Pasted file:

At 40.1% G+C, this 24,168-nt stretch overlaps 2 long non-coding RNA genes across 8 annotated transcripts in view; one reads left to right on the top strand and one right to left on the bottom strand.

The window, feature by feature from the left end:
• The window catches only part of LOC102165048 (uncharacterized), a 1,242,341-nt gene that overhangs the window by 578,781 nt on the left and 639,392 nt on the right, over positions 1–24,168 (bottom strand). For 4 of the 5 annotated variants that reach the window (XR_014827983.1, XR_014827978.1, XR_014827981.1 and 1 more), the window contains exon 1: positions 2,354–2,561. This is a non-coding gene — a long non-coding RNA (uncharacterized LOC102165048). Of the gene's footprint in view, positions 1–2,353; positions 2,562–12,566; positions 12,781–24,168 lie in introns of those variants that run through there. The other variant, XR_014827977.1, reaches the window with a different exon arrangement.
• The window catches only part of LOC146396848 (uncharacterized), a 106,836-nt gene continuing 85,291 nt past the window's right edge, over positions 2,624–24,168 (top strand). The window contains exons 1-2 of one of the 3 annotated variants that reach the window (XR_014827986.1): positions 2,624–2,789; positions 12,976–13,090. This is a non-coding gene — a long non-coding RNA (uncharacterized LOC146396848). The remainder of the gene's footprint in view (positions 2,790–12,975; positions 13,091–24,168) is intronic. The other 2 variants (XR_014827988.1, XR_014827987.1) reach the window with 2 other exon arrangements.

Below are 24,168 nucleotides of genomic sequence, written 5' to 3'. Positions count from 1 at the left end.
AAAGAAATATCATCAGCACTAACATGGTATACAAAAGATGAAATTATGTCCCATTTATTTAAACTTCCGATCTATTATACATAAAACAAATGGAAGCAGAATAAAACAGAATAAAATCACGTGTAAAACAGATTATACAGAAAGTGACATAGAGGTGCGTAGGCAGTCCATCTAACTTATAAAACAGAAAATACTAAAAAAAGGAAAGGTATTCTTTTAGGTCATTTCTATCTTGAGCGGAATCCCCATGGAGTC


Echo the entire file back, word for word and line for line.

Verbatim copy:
At 40.1% G+C, this 24,168-nt stretch overlaps 2 long non-coding RNA genes across 8 annotated transcripts in view; one reads left to right on the top strand and one right to left on the bottom strand.

The window, feature by feature from the left end:
• The window catches only part of LOC102165048 (uncharacterized), a 1,242,341-nt gene that overhangs the window by 578,781 nt on the left and 639,392 nt on the right, over positions 1–24,168 (bottom strand). For 4 of the 5 annotated variants that reach the window (XR_014827983.1, XR_014827978.1, XR_014827981.1 and 1 more), the window contains exon 1: positions 2,354–2,561. This is a non-coding gene — a long non-coding RNA (uncharacterized LOC102165048). Of the gene's footprint in view, positions 1–2,353; positions 2,562–12,566; positions 12,781–24,168 lie in introns of those variants that run through there. The other variant, XR_014827977.1, reaches the window with a different exon arrangement.
• The window catches only part of LOC146396848 (uncharacterized), a 106,836-nt gene continuing 85,291 nt past the window's right edge, over positions 2,624–24,168 (top strand). The window contains exons 1-2 of one of the 3 annotated variants that reach the window (XR_014827986.1): positions 2,624–2,789; positions 12,976–13,090. This is a non-coding gene — a long non-coding RNA (uncharacterized LOC146396848). The remainder of the gene's footprint in view (positions 2,790–12,975; positions 13,091–24,168) is intronic. The other 2 variants (XR_014827988.1, XR_014827987.1) reach the window with 2 other exon arrangements.

Below are 24,168 nucleotides of genomic sequence, written 5' to 3'. Positions count from 1 at the left end.
AAAGAAATATCATCAGCACTAACATGGTATACAAAAGATGAAATTATGTCCCATTTATTTAAACTTCCGATCTATTATACATAAAACAAATGGAAGCAGAATAAAACAGAATAAAATCACGTGTAAAACAGATTATACAGAAAGTGACATAGAGGTGCGTAGGCAGTCCATCTAACTTATAAAACAGAAAATACTAAAAAAAGGAAAGGTATTCTTTTAGGTCATTTCTATCTTGAGCGGAATCCCCATGGAGTC